Pierre and his team offer suggestions based on your taste and preference. The wine comes in three labels: ‘good’, ‘better’ and ‘awesome’. A picnic takeaway menu is offered during summer, including a bottle of wine, charcuterie, and two plastic wine glasses. It’s an affordable shop yet sophisticated enough.
They have also opened a new wine bar and shop, Inaro Maubeuge.
And there are many more places:
- Le Petit Nicoli is another recommended wine bar and dining cellar dedicated to the sale and tasting site of natural wines. They offer a selection of fine grocery products for sale, such as burrata, cured meats, homemade terrine, and a great variety of wines.
- Lavomatic is a speakeasy with a lot of character and tasty cocktails. It’s at the back of a launderette and offers signature cocktails for €9, wines from small producers for €5 a glass, and small dishes to share for €8.
Best hotels in République
We stayed at Hotel Gabriel Paris and we think it was a great choice. It’s metres away from the square and the Canal Saint-Martin. The rooms are modern and spacious, and the bathroom, shower and other facilities were also excellent.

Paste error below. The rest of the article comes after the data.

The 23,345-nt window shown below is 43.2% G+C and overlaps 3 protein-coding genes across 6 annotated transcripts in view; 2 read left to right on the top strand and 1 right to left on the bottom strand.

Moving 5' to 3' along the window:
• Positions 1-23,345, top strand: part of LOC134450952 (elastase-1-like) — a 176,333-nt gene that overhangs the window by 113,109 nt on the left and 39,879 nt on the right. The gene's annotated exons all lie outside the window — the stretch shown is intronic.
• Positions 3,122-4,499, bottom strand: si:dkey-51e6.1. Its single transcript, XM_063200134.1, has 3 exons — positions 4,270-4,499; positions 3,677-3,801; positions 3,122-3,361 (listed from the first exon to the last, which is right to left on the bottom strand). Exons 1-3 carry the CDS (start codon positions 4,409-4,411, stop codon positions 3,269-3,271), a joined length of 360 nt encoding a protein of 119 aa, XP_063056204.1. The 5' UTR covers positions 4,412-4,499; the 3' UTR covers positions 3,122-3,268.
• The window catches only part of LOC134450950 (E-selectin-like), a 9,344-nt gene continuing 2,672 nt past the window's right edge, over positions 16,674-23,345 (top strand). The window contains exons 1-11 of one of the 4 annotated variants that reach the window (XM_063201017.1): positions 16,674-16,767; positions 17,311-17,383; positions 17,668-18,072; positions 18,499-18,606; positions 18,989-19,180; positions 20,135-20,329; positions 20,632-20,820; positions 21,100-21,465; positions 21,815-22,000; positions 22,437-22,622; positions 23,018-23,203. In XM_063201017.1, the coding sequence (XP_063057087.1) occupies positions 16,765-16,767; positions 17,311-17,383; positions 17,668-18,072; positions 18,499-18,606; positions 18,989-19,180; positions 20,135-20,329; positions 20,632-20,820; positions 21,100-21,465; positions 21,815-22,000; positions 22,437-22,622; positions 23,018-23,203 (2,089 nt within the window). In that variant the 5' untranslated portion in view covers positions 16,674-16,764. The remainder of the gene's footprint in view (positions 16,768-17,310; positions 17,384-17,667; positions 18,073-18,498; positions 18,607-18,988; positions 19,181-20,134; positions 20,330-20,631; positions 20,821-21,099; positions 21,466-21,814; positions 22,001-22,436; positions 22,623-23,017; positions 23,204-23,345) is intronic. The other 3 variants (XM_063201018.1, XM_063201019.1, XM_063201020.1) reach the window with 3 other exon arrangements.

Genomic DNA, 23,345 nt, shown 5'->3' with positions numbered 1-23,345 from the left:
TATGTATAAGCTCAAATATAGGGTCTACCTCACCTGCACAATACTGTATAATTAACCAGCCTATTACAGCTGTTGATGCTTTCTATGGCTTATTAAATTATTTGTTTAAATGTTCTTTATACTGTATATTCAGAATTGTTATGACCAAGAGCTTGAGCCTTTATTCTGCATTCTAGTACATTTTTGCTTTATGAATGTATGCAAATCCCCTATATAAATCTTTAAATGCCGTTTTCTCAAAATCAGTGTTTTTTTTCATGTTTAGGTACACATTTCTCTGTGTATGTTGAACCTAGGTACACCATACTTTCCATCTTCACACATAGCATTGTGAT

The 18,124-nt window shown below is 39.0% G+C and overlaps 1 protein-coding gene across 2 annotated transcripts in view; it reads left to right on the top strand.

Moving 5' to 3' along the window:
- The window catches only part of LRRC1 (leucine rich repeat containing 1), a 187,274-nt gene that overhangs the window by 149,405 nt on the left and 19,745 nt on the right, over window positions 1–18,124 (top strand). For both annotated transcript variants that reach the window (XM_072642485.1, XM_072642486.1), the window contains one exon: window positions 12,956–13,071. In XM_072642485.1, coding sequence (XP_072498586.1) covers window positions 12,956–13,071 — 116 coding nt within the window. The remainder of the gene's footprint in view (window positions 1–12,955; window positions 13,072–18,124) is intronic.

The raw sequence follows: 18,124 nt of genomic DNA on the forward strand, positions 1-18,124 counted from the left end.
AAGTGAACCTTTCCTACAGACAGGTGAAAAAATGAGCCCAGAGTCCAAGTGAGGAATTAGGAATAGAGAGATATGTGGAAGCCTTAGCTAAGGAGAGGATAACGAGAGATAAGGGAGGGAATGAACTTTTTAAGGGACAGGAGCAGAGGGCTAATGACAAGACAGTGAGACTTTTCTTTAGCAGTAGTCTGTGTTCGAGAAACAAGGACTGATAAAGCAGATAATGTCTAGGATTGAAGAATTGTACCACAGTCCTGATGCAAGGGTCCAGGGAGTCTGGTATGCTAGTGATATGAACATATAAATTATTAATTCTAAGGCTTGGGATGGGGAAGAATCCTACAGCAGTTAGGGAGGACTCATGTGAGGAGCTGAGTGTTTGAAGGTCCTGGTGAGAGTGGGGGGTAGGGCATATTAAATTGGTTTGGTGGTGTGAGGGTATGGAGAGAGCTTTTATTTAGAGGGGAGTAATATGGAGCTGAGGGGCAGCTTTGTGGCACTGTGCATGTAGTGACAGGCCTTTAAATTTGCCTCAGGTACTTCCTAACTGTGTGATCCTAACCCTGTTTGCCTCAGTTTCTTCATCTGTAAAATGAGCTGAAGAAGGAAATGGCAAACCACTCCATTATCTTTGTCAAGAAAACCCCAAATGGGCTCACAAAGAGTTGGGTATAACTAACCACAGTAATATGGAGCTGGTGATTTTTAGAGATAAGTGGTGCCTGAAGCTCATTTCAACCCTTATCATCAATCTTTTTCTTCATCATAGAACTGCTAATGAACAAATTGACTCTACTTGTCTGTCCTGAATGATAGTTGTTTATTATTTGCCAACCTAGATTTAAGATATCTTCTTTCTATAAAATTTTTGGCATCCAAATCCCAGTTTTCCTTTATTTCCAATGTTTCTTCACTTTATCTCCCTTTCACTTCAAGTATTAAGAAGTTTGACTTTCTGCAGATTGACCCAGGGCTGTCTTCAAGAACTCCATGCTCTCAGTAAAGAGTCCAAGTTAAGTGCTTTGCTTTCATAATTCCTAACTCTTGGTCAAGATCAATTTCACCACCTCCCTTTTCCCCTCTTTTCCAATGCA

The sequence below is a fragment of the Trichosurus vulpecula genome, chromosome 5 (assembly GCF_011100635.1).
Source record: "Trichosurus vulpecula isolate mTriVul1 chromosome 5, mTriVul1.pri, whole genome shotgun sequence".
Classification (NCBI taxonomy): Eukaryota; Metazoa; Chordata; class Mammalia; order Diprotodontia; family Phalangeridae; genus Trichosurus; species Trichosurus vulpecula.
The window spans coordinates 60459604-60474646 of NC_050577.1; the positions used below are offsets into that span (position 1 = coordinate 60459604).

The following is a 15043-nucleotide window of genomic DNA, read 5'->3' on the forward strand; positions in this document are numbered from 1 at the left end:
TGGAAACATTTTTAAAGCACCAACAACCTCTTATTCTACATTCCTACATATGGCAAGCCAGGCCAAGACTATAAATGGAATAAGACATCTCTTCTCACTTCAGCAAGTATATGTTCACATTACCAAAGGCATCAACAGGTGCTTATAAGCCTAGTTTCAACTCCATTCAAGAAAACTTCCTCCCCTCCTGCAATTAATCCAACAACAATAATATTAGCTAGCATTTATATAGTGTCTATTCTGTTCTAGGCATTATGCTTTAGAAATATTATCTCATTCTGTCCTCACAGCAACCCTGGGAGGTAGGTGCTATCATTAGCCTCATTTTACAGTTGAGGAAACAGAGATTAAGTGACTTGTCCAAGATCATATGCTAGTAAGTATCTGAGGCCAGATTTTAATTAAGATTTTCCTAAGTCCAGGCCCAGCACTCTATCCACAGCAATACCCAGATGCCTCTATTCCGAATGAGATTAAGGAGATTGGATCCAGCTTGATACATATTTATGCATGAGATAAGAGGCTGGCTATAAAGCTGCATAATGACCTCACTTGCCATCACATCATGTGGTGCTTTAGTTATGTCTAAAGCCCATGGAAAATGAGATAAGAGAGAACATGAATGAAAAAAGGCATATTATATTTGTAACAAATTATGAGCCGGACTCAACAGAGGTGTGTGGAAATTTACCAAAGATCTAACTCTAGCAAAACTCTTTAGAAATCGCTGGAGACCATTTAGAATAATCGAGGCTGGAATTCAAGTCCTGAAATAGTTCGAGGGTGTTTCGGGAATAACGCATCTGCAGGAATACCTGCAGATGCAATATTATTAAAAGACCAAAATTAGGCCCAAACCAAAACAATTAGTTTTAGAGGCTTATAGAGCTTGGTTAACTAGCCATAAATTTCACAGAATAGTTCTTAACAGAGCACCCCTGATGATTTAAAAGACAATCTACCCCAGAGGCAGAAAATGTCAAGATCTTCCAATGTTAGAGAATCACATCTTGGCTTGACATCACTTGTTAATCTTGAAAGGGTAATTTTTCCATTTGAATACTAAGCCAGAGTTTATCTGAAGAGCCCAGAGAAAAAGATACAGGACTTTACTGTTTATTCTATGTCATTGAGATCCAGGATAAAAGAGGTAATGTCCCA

With an uncluttered Zen atmosphere and contemporary decor, this luxurious boutique hotel offers a private and elegant setting to create a quiet sense of relaxation.
Guest rooms are stylishly decorated and equipped with modern en suite facilities including a flat-screen TV, an iPod dock and free, unlimited Wi-Fi access. Rooms are also equipped with a Night Cove digital sleep aide. The bar lounge captures a surrealist decor.
Other good options in the area, ordered by price from high to low, are the following:
- Hotel Fabric. Chic hotel in a former textile factory. Contemporary decoration and generous buffet breakfast.
- Le General Hotel. Another great option, with modern decoration, L’Occitane amenities, buffet breakfast and excellent location.
- Hotel Taylor. Simple but elegant boutique hotel. The rooms are also stocked with Nespresso coffee, snacks and a minibar with drinks, all of which are free of charge.
- Hotel Alhambra. Ideal for summer as it features a 400 m² private garden, which most rooms face to. Good value for money.
- Absolute Hotel Paris République. Also simple and good value for money, located at the edge of the trendy Canal Saint-Martin.